The Jesuit Order as a Synagogue of Jews is a superb study of the relationship between Jesuits and New Christians—converts from Judaism and their descendants—during the three generations after the founding of the Society of Jesus in 1540. It has long been known that many New Christians joined the Society in the sixteenth century. The opposition that this influx of New Christians inspired both within and outside the Society, however, is something of which only a few specialists have been aware until recently. James W. Reites and Francisco de Borja Medina have written important studies of St. Ignatius of Loyola’s philosemitism and of the divisions within the Society that developed after Ignatius’s death. Maryks, however, does something that no one has attempted until now—he investigates the genealogical roots of dozens of sixteenth-century Spanish and Portuguese Jesuits. Among these men were several of the most notable Jesuit intellectuals of the period, including José de Acosta, Diego Laínez, Juan de Mariana, Jerónimo Nadal, Juan Alfonso de Polanco, Pedro de Ribadeneira, and Francisco Suárez.
Maryks links his genealogical study to a sophisticated analysis of the various factions that developed within the Society as a result of the debate about the admission of New Christians. In addition, Maryks analyzes the strong opposition in court and clerical circles in Spain and Portugal as a whole to the admission of New Christians in the Society.
The Jesuit Order as a Synagogue of Jews provides a profound and convincing analysis—based on extensive archival work—of the conflict between theory and practice in the Society of Jesus. The Society’s founding documents called for an inclusive approach to the admissions process. In practice, however, discrimination in the admission of a wide range of minorities—including not only New Christians but also Asians, Africans, Amerindians, and mestizos—was widespread.
The debate about New Christians hinged on the interpretation, by individual Jesuits, of Ignatius’s intentions. Drawing on their direct contacts with Ignatius, on their understanding of the Institute of the Society, or on both, Jesuits on both sides of the debate about New Christians asserted that they sought to adopt the policy that Ignatius would have adopted had he been alive in the 1570s, when the debate threatened to produce a schism in the Society.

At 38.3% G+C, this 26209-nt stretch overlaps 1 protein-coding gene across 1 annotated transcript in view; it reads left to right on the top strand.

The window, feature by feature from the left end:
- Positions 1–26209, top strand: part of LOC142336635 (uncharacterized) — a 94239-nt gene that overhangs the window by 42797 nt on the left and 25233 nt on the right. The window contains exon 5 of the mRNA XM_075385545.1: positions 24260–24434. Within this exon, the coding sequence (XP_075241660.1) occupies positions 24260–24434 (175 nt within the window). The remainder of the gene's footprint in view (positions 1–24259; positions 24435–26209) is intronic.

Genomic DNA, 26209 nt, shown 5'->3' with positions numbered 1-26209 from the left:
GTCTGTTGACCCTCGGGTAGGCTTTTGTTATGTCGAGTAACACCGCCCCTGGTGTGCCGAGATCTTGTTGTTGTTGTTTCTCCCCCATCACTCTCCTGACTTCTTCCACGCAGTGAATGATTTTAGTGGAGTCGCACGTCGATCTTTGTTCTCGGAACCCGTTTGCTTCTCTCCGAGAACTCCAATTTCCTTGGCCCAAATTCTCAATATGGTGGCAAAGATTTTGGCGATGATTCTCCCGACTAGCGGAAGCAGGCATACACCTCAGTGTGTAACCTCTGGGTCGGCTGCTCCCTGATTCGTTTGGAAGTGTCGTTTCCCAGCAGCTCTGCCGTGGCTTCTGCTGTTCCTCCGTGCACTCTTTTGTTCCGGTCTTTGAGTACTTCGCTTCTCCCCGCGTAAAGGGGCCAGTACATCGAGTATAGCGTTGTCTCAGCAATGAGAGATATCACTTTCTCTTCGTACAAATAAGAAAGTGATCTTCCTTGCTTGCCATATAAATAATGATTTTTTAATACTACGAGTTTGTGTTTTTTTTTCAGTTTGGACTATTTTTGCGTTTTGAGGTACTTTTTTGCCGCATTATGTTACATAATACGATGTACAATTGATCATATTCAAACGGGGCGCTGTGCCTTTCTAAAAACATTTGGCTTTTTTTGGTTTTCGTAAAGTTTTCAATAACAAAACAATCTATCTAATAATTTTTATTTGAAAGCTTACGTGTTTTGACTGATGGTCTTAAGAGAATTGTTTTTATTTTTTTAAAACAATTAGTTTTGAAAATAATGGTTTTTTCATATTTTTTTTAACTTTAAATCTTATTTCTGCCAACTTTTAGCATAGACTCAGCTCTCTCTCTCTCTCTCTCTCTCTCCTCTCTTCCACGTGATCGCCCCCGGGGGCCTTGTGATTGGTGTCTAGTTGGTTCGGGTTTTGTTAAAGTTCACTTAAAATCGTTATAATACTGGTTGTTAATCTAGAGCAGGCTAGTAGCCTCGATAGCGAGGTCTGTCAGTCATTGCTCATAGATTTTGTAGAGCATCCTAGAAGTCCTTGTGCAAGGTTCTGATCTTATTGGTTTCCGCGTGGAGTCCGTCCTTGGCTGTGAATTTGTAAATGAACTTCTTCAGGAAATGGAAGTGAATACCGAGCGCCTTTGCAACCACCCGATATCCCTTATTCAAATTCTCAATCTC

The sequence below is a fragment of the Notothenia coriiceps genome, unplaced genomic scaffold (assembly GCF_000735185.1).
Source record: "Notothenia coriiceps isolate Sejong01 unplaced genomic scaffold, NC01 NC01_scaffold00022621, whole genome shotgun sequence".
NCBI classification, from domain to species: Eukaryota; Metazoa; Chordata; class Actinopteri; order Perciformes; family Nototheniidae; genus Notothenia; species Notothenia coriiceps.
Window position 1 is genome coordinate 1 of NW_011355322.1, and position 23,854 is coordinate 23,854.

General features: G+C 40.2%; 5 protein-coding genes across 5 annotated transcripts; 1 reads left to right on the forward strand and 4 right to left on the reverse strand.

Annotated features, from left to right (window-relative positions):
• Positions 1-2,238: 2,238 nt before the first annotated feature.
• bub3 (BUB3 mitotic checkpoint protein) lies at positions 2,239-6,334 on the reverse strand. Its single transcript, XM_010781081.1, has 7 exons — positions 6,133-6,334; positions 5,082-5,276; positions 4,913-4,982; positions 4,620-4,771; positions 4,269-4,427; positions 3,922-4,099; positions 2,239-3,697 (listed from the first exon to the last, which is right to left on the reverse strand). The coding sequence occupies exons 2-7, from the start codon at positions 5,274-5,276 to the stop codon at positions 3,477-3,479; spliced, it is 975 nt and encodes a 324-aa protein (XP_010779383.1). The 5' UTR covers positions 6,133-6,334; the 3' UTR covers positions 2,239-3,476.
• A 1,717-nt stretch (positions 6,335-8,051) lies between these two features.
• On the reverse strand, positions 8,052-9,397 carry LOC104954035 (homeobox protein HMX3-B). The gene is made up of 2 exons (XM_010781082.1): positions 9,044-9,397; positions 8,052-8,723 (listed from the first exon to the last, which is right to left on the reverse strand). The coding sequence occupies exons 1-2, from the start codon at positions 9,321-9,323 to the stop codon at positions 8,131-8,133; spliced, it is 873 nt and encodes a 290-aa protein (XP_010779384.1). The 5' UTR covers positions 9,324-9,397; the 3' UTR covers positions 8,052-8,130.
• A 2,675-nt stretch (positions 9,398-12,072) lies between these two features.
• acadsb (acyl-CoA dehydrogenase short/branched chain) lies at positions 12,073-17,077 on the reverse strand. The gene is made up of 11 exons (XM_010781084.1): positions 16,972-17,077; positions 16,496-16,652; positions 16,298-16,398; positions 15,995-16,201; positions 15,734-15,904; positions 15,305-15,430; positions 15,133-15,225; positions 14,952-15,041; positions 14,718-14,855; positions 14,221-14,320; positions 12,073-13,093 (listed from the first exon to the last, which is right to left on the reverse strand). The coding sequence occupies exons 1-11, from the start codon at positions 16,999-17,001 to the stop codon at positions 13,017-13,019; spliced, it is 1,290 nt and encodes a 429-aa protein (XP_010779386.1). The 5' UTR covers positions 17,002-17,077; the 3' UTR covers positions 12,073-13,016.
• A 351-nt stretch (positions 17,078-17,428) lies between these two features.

The vocal minority in the Society that opposed the admission of New Christians gained strength at the Third General Congregation in 1573, when it prevented the election of Polanco to succeed Francisco de Borja as Superior General. Opponents of Polanco said that they wished to elect the [End Page 355] first non-Spanish Superior General, but their true goal—to prevent the election of a New Christian—was clear to all the electors. The new Superior General, Everard Mercurian, removed influential New Christians from their administrative posts in Rome and ordered them to return to Spain.
At the Fifth General Congregation in 1593, the electors voted to exclude men of Jewish and Muslim descent from the Society. Acosta cast one of only two dissenting votes. Maryks provides the most comprehensive analysis to date of the bitter debate surrounding the passage of the exclusion decree. Several notable Jesuits, including Ribadeneira and Antonio Possevino (an Italian who was likely of Jewish descent), mounted an eloquent defense of the principle of nondiscrimination in general and of the admission of New Christians in particular. The decree was modified slightly in 1608 to ensure that investigations of lineages not extend beyond five generations, but it was not formally rescinded until 1946.
Ironically, as Maryks notes, Mercurian’s marginalization of the New Christians gave several of these Jesuits—notably Nadal, Polanco, and Ribadneira—the opportunity to explore interests that they had not previously had time to pursue. During the next forty years, these men produced a brilliant collection of writings—ranging from history and biography to...